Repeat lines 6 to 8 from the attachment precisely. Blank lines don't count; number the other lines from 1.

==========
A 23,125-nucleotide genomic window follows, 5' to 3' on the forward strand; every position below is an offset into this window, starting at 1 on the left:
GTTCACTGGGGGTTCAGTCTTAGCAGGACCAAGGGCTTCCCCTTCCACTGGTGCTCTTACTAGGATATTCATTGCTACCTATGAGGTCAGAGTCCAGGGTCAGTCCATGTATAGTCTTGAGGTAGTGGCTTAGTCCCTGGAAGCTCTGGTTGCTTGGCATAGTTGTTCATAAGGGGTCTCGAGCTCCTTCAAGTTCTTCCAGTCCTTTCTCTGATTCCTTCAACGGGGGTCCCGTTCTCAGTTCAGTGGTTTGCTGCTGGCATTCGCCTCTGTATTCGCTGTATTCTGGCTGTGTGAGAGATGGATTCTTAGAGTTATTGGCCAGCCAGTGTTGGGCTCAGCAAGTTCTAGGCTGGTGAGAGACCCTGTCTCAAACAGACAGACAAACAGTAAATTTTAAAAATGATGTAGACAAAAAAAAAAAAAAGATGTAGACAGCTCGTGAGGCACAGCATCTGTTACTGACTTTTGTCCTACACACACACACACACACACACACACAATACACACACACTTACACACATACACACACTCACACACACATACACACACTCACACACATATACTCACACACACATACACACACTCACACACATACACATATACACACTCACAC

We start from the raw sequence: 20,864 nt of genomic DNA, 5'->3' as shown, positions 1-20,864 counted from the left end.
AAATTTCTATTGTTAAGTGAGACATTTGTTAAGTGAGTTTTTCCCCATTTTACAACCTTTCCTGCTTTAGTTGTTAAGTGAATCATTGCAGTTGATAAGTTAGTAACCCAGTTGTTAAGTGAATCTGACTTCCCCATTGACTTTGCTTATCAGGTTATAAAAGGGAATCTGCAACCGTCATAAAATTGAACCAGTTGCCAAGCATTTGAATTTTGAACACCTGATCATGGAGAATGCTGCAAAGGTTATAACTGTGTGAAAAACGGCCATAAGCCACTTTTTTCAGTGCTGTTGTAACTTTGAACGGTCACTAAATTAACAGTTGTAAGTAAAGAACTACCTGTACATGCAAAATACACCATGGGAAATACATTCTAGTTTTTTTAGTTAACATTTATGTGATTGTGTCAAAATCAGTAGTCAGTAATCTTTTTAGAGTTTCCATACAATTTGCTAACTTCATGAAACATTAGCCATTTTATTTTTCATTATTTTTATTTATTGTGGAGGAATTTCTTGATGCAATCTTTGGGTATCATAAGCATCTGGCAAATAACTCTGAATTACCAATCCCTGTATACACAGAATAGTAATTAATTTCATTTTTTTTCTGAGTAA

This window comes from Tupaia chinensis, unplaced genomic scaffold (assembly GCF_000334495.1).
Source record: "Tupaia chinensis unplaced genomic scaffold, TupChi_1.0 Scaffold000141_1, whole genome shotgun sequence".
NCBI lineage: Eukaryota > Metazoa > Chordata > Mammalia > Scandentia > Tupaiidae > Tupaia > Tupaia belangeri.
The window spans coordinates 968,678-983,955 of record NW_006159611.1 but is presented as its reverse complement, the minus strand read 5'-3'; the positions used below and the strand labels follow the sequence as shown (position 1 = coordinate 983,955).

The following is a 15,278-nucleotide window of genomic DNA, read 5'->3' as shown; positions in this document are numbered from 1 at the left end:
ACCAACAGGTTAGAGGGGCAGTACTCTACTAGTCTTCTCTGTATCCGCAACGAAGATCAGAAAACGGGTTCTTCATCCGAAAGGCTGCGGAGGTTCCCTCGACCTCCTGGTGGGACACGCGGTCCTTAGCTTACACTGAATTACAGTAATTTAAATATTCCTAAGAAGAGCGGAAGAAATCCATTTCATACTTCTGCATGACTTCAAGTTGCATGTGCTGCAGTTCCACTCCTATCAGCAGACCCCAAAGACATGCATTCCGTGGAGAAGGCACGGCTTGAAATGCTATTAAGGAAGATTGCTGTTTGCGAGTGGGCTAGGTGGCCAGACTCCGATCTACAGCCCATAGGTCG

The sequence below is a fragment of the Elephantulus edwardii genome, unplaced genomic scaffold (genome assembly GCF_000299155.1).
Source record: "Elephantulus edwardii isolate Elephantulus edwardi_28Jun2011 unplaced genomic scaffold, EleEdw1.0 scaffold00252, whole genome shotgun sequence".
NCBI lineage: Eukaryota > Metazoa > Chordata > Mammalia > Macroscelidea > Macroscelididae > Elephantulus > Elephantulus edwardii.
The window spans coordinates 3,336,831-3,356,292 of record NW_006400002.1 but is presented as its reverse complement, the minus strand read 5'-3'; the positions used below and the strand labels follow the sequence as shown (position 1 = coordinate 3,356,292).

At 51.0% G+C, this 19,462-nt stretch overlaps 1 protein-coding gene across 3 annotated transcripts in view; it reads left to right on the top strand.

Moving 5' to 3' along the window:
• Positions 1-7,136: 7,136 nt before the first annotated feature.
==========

Source record: "Tupaia chinensis unplaced genomic scaffold, TupChi_1.0 Scaffold000141_1, whole genome shotgun sequence".
NCBI lineage: Eukaryota > Metazoa > Chordata > Mammalia > Scandentia > Tupaiidae > Tupaia > Tupaia belangeri.
The window spans coordinates 968,678-983,955 of record NW_006159611.1 but is presented as its reverse complement, the minus strand read 5'-3'; the positions used below and the strand labels follow the sequence as shown (position 1 = coordinate 983,955).